Early childhood offers a critical window of opportunity to shape the trajectory of a child’s holistic development and build a foundation for their future. The European Pillar of Social Rights states that all children have the right to affordable Early Childhood Education and Care (ECEC) of good quality. It is in the earliest years of a child’s life that the foundation and capacity to learn is laid, and this is built on throughout life. Learning is an incremental process; building a strong foundation in the early years is a precondition for higher level competence development and educational success as much as it is essential for health and the well-being of children. Participating in ECEC is beneficial for all children and especially beneficial for children of a disadvantage background. It helps by preventing the formation of early skills gaps and thus it is an essential tool to fight inequalities and educational poverty. Quality, affordable and accessible ECEC also allows for increased parental workforce participation.  Cyprus Cyprus acknowledges the importance of providing affordable high-quality ECEC as a condition for promoting children’s early development and their subsequent school performance. It recognizes ECEC as an area that needs improvement and therefore has high policy priority. This is highlighted in the national Recovery and Resilience Plan (RRP) adopted in 2021. Through its RRP, Cyprus also aims to enhance the availability of quality care and social development infrastructure for children, and thus address the shortcomings highlighted by the relevant Country Specific Recommendation of the 2019 European semester cycle1. The Cyprus RRP 2021-2026 identifies the main challenges in the area of ECEC as follows: Cyprus relies heavily on informal settings or private institutions and social protection for families and children, as a proportion of GDP. This is comparatively low at 1.3% v EU 2.5% in 2016. This low investment is linked to weak support for disadvantaged children in ECEC and undermines potential long-term benefits of quality ECEC for inclusive educational outcomes; Free childcare is mainly limited only to guaranteed minimum income recipients, who also receive subsidization for private childcare. Depending on the age of the child, the type and provider of services, monthly fees range from €70 to €400, creating a disproportionate burden for families; The ECEC enrolment gap is higher for children under the age of three: while 97% of children aged 4 to 6 were enrolled in ECEC in 2019 (EU average 95.4%), 20.7% of children under the age of three participated in ECEC, below both the EU average (35.1%) and the Barcelona target (33%). The proportion of children 0 to 3 enrolled in ECEC was seriously impacted by COVID-19 pandemic, decreasing from 31.1% in 2019; The total fertility rate (2019) was 1.33, which since 1995 remains below the replacement level of 2.10 and is lower that the EU average of 1.55”.   Cyprus is committed to ECEC reforms and as such has a strong ECEC focus on their RRP and has requested technical support from the EU through the Technical Support Instrument (TSI) to enhance the quality, affordability, accessibility, and inclusiveness of ECEC for children aged 0-6. The Ministry of Education, Sport and Youth and the Deputy Ministry of Social Welfare (Social Welfare Services) are committed to this project by driving this exciting intervention. In 2019, the Council Recommendation adopted in the context of the European Semester for Cyprus, acknowledged (recital 11) that “educational achievements remain low as does participation in Early Childhood Education and Care (ECEC) which has become less affordable for households as their income during the crisis fell at a faster rate than childcare costs”. The Council adopted a relevant country specific recommendation (CSR 3) specifically addressing ECEC: “Deliver on the reform of the education and training system, including teacher evaluation, and increase employers’ engagement and learners’ participation in vocational education and training, and affordable childhood education and care”. The 2020 Country Report for Cyprus, published by the European Commission in the context of the European Semester (SWD (2020) 512 final), concerning the progress on above CSR on ECEC, concluded that “limited progress has been made, as supporting measures for affordable ECEC are still lagging behind. The availability of affordable and accessible childcare is an area where divergence exists and free/low cost childcare is limited, creating a disproportionate burden for families”.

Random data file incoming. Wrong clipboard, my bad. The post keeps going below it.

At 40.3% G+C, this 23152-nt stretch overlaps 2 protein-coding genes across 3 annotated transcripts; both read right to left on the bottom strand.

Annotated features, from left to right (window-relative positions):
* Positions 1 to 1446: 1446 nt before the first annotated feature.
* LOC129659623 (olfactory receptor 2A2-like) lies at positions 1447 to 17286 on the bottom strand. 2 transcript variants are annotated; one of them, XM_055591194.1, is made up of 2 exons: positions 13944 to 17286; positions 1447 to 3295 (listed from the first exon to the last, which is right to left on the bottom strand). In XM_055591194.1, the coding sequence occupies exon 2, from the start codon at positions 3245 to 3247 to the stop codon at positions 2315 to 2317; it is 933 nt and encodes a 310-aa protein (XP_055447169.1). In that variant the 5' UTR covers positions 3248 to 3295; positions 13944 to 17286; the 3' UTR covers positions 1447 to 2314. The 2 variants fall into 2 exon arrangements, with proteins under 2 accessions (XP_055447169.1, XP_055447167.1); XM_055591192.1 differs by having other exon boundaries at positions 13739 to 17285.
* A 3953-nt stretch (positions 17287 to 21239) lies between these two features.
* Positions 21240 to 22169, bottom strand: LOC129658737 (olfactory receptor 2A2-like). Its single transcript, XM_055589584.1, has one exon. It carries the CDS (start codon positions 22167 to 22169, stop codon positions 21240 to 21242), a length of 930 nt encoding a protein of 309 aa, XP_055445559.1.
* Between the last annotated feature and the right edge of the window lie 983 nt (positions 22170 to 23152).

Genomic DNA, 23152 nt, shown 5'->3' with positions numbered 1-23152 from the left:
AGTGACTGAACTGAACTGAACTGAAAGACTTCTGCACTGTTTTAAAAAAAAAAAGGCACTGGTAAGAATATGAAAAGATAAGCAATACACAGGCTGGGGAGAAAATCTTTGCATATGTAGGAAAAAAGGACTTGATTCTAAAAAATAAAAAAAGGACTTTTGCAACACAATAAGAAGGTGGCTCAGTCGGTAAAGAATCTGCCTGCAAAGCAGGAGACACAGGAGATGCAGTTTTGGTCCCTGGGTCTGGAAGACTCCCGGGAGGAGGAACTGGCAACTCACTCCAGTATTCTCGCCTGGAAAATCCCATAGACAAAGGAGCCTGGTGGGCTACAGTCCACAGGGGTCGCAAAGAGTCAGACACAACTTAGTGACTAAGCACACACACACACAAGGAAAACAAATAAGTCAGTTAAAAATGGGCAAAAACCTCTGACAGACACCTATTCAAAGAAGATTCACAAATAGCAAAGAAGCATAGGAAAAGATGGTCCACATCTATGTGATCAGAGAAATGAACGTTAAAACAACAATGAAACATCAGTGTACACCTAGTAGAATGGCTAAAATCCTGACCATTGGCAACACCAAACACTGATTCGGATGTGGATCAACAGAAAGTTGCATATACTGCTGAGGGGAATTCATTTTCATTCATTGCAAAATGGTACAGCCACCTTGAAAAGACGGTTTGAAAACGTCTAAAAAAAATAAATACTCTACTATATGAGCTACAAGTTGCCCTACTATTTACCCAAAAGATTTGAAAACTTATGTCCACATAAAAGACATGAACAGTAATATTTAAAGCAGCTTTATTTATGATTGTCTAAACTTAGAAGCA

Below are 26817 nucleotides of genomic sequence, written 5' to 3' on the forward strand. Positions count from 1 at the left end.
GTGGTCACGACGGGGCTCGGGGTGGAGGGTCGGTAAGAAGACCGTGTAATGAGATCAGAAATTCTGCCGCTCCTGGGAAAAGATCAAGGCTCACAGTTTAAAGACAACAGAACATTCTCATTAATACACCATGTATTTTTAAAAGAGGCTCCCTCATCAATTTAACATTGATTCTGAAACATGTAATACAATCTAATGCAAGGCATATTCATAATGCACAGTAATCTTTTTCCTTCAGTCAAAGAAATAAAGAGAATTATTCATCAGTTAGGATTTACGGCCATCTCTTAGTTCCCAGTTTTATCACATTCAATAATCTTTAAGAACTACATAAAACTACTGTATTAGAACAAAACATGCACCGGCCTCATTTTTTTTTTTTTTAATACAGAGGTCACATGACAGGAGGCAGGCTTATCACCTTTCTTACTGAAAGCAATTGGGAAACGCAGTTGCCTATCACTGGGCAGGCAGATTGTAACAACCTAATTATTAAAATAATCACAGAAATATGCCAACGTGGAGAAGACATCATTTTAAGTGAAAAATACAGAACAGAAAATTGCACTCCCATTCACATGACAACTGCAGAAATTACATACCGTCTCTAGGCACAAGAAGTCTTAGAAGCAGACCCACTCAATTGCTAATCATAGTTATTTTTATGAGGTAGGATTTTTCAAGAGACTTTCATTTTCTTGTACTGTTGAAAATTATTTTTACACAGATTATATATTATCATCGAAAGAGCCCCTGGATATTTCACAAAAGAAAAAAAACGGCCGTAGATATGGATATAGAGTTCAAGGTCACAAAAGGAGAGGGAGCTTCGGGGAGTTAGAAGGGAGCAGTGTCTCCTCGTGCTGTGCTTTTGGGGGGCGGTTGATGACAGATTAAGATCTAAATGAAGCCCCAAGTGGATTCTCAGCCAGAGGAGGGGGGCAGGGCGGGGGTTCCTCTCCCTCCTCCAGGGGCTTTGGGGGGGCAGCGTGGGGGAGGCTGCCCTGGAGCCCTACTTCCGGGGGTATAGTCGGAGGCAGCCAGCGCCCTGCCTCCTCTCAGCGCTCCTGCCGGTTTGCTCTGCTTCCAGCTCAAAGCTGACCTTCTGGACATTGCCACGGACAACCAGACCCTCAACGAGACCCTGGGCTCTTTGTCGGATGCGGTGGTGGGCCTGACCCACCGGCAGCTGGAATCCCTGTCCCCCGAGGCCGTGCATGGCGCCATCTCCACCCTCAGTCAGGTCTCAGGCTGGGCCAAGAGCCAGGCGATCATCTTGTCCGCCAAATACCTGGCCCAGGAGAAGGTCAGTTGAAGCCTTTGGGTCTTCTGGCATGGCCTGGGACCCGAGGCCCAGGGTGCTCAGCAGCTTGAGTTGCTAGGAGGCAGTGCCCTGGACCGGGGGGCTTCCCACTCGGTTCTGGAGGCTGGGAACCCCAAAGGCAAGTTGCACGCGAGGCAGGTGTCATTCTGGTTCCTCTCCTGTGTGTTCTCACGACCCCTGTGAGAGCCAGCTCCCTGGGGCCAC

15 March 2023

Building bright futures: Integration of Ukraine's refugee children through early childhood education